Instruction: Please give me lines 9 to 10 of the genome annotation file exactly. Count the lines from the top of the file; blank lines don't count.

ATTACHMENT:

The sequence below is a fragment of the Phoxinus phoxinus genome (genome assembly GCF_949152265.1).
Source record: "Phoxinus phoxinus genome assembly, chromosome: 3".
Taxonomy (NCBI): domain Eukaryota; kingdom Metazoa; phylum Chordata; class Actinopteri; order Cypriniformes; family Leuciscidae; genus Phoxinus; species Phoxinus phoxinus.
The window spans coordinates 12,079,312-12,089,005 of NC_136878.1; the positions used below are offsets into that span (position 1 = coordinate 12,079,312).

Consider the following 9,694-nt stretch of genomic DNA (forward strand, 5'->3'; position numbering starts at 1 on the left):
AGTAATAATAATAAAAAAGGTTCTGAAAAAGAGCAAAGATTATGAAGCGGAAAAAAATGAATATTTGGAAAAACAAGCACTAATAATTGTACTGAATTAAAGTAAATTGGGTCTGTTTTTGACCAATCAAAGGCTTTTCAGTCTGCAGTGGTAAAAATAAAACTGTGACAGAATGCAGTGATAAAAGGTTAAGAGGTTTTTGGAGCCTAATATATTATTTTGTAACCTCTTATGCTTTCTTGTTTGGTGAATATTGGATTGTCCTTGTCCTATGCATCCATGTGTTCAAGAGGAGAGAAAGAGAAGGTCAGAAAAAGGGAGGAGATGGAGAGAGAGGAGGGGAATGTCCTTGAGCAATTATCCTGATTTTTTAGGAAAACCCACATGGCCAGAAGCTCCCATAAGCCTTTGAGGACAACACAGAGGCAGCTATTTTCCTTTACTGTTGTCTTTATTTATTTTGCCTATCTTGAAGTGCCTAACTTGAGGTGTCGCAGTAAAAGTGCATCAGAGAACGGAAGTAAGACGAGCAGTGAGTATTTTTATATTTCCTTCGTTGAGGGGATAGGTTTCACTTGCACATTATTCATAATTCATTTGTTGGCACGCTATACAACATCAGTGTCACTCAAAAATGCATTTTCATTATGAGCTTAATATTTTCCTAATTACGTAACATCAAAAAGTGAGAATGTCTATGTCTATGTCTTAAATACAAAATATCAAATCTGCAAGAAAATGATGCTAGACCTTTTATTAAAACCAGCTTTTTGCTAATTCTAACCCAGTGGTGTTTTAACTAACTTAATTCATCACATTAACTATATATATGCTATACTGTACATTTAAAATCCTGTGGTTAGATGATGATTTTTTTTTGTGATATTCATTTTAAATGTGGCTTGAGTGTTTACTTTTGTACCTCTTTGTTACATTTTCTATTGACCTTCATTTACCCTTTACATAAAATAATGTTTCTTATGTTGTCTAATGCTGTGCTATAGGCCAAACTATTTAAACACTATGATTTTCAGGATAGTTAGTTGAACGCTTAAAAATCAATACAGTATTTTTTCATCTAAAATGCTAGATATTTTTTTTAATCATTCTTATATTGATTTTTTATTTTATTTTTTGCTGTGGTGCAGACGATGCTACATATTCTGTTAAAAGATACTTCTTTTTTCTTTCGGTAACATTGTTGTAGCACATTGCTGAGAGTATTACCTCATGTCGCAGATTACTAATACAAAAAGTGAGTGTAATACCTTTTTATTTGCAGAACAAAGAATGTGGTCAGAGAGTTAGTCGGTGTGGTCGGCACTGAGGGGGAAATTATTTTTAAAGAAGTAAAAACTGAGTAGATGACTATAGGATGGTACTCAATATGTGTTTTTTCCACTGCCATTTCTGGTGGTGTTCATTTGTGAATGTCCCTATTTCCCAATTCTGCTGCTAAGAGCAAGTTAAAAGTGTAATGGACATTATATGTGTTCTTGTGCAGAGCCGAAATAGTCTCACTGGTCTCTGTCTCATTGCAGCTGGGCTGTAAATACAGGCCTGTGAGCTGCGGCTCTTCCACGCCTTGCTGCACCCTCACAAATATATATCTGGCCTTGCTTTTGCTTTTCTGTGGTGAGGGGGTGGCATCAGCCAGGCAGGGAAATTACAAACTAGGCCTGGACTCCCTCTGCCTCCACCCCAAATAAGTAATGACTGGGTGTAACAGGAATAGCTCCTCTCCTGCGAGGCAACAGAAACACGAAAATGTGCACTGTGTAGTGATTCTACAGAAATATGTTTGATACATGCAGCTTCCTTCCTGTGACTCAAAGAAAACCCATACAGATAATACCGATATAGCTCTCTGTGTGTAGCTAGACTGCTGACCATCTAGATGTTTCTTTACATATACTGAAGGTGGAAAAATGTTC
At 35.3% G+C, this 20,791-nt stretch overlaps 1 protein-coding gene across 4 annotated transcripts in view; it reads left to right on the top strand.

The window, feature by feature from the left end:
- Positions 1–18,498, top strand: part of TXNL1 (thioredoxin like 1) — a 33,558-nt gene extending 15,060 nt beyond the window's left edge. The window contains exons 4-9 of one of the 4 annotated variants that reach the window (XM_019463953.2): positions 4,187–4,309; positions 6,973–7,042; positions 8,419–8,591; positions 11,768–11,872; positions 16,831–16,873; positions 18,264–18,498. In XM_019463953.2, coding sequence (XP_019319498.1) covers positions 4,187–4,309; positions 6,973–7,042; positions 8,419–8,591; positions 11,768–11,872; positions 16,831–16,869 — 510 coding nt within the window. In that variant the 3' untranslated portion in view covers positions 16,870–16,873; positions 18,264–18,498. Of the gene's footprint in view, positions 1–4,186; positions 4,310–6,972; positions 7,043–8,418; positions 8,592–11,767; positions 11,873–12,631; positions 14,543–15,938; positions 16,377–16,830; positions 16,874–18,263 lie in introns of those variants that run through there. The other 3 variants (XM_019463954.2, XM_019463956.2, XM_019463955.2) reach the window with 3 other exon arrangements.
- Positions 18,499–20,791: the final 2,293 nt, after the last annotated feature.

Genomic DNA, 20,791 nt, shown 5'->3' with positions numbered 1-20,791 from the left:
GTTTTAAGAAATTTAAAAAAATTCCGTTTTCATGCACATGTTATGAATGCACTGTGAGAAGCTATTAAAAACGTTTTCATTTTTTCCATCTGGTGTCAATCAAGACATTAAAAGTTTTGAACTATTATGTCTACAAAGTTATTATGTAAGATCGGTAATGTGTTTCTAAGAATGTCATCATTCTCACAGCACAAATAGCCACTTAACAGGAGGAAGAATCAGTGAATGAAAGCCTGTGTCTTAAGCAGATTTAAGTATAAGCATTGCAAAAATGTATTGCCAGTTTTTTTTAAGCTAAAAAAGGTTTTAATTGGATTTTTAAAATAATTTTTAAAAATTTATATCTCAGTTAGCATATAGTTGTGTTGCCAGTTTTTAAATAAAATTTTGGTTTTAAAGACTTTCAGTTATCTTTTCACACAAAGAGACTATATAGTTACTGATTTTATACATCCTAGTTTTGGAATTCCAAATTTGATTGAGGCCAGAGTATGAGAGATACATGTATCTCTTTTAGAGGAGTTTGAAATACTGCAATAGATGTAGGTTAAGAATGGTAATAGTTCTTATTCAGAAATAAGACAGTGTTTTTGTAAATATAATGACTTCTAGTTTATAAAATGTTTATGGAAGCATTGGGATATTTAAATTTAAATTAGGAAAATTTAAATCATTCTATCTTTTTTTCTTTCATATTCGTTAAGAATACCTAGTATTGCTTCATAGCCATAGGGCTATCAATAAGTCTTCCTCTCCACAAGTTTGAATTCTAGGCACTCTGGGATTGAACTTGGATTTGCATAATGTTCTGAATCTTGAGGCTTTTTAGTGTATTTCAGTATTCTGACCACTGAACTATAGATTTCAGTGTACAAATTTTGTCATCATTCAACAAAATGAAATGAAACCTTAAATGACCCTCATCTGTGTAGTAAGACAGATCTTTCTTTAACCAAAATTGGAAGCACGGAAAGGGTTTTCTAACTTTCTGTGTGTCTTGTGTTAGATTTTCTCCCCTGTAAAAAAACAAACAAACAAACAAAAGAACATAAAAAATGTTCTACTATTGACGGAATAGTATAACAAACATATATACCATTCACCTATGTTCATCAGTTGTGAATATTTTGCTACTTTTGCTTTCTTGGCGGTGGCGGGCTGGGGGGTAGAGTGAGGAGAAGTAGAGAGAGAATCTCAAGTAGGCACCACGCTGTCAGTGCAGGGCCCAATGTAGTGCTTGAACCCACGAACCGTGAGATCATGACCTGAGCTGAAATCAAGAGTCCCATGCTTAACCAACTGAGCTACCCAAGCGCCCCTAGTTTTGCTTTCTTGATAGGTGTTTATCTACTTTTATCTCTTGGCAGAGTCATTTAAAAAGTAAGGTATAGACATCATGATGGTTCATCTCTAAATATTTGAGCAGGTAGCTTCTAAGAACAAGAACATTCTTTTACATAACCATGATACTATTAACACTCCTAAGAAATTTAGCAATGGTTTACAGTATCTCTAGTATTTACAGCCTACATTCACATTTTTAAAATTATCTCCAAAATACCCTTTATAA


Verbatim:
- Positions 1–18,498, top strand: part of TXNL1 (thioredoxin like 1) — a 33,558-nt gene extending 15,060 nt beyond the window's left edge. The window contains exons 4-9 of one of the 4 annotated variants that reach the window (XM_019463953.2): positions 4,187–4,309; positions 6,973–7,042; positions 8,419–8,591; positions 11,768–11,872; positions 16,831–16,873; positions 18,264–18,498. In XM_019463953.2, coding sequence (XP_019319498.1) covers positions 4,187–4,309; positions 6,973–7,042; positions 8,419–8,591; positions 11,768–11,872; positions 16,831–16,869 — 510 coding nt within the window. In that variant the 3' untranslated portion in view covers positions 16,870–16,873; positions 18,264–18,498. Of the gene's footprint in view, positions 1–4,186; positions 4,310–6,972; positions 7,043–8,418; positions 8,592–11,767; positions 11,873–12,631; positions 14,543–15,938; positions 16,377–16,830; positions 16,874–18,263 lie in introns of those variants that run through there. The other 3 variants (XM_019463954.2, XM_019463956.2, XM_019463955.2) reach the window with 3 other exon arrangements.
- Positions 18,499–20,791: the final 2,293 nt, after the last annotated feature.